Indeed, the LGBTI community has come far in the last 50 years. Where back in the day, one wouldn’t be able to speak of same-sex love and attraction, there now exists dating apps explicitly for LGBTI people. For instance, Scruff, which has over 15 million users worldwide.

‘In an increasingly hostile political climate for LGBTQ Americans, the anniversary of the Stonewall Riots reminds us of the importance of safe spaces for our community,’ said Eric Silverberg, the CEO of Scruff. ‘In 1969, gay bars were not just a place to grab drinks and meet friends, dates, or hook-ups. They also served as a place of refuge for the LGBTQ community. Today’s safe spaces take many forms, ranging from physical locations like LGBTQ Community Centers, to digital spaces provided by queer apps.’

‘Our community continues to depend on these spaces and should have a right to gather without fearing for our safety, harassment, or judgement. We should also take this time to encourage those with the power to create, influence, and moderate queer spaces to understand how to make them welcoming for all members of our community.’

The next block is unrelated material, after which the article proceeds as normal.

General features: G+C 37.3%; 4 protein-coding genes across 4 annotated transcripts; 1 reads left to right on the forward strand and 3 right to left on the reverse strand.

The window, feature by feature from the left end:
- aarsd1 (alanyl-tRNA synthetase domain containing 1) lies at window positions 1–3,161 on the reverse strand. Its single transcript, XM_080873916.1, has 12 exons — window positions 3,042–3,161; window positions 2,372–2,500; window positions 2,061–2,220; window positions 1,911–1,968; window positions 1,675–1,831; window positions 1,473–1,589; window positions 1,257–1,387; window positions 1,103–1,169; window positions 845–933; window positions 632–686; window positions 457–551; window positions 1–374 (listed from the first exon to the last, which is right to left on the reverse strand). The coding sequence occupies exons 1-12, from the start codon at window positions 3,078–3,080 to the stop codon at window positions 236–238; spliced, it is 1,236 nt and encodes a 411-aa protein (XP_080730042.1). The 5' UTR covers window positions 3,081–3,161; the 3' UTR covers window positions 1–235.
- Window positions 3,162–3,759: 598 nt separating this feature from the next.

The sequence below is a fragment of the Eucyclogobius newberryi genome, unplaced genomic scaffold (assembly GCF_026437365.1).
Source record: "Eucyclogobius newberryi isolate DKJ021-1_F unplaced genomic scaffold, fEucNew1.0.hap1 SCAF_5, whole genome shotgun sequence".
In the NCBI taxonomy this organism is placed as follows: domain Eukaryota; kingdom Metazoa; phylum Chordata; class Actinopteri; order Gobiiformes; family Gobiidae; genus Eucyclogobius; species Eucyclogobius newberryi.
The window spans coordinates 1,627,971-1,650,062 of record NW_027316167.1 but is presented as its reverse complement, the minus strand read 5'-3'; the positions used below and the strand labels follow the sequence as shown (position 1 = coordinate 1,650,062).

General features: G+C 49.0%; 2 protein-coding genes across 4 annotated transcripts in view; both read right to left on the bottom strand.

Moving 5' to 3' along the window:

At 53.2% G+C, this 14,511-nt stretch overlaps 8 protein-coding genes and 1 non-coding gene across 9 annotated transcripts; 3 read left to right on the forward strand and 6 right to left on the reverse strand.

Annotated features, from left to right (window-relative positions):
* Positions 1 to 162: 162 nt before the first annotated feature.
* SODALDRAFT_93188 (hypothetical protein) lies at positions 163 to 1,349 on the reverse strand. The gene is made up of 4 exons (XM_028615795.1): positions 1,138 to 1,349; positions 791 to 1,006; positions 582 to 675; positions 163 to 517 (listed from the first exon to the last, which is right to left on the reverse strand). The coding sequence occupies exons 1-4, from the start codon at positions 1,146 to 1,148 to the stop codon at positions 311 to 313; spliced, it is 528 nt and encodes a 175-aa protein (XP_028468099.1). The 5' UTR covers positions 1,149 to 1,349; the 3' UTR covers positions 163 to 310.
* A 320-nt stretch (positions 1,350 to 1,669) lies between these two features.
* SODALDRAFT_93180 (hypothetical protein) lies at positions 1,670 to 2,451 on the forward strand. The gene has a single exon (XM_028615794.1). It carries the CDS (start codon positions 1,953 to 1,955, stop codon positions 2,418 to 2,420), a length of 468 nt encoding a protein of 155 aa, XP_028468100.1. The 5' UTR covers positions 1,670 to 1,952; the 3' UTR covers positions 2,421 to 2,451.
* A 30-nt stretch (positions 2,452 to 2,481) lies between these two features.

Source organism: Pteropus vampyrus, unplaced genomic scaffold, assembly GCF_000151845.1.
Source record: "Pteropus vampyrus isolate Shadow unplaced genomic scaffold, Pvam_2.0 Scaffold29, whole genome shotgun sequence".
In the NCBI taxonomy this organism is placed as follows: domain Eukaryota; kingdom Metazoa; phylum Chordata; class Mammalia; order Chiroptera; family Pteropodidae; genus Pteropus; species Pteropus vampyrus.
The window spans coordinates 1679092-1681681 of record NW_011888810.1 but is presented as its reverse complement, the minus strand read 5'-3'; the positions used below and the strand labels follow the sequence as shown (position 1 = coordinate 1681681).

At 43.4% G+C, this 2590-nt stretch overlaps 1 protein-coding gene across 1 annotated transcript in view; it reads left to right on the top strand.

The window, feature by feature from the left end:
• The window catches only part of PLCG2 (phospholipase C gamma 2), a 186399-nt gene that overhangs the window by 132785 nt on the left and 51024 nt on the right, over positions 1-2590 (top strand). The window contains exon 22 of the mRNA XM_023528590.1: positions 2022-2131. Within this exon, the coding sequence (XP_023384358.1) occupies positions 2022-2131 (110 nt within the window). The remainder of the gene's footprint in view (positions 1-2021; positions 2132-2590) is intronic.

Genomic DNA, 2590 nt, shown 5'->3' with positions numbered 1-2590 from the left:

‘The Stonewall Inn was unique in 1969 in that it was more welcoming to trans women and men, drag queens, and people of color. In the years following the riots, the gay rights movements became largely focused on white, gay males, relegating many other members of our community to the background. Our activism today must be intersectional, inclusive, and conscious of the impact to all members of the lesbian, gay, bi, trans, and queer community.’

See Also

Lady Gaga dons rainbow clothing to celebrate Stonewall Day

What does Stonewall tell us about LGBTI activism today?

Stonewall 50: Fifty LGBTI people on how Stonewall changed the world